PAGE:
Country
Region
Plated pivots, thin brass plates. Newer movements are designed to be replaced easier than being repaired versus antique movements. If you take decent care of a antique clock movement with preventive servicing (and proper cleaning), there's a high chance that it'll last you your lifetime.

they don’t make ‘em like they used to. clocks made in the 60s and 70s and on have movements with a built-in life span of maybe 25 years. the folks who made clocks prior to the early 1900s had different… and higher… standards.

and, to add to what willie just said, the market is softer than butter left in a hot sun.... you have more buying/bargaining power than you might think.... i doubt you will have a lot of competition, so you might try floating an offer of $1000 (for example), as you'll have to spend $300 (or more) to get it serviced....
 

Willie X

Registered User
Feb 9, 2008
15,010
1,867
113
What Bruce said.

If you want to buy some clocks, you are a very rare person and should be 'as happy as a clam', 'a lucky duck', etc. etc. etc. !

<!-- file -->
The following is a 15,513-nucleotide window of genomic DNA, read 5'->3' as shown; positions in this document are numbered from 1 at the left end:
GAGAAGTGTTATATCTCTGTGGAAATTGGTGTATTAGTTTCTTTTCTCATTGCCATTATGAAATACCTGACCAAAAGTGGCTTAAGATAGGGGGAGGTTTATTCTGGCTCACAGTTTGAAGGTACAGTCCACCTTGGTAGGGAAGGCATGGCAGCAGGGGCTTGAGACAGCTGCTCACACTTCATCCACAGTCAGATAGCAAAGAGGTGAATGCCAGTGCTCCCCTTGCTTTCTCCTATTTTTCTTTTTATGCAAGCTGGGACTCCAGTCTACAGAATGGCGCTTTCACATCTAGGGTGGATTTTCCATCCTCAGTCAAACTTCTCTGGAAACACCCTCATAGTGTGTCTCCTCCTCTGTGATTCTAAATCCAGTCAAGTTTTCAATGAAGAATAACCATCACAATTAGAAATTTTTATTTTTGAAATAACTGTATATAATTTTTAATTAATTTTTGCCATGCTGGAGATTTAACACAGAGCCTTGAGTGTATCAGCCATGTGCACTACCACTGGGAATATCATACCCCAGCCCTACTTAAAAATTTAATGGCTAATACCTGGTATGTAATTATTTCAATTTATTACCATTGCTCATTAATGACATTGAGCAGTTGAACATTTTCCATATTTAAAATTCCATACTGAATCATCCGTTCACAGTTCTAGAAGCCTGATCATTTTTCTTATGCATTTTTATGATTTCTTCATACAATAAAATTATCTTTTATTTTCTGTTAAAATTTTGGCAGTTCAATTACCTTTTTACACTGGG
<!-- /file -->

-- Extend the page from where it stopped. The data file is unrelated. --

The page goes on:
If you want to sell some clocks, you are in a very sad position. Ha

Willie X
 

Schatznut

NAWCC Member
Sep 26, 2020
573
233
43
SoCal
Country
Region
Put on your poker face and make a low-ball offer. The worst that could happen is they would say no. Then you can still go out and buy one of the modern ones. What have you got to lose?
 

Isaac

Registered User
Aug 5, 2013
1,185
300
83
Country
Region
Congratulations on your new acquisition. It matches the wood panels well.
 

projump2001

Registered User
Aug 30, 2021
12
0
1
40
Country
i moved it to the left a smudge. kitty corner will not work because you will not be able to see this when you enter the front door of the house. Ill consider it tho.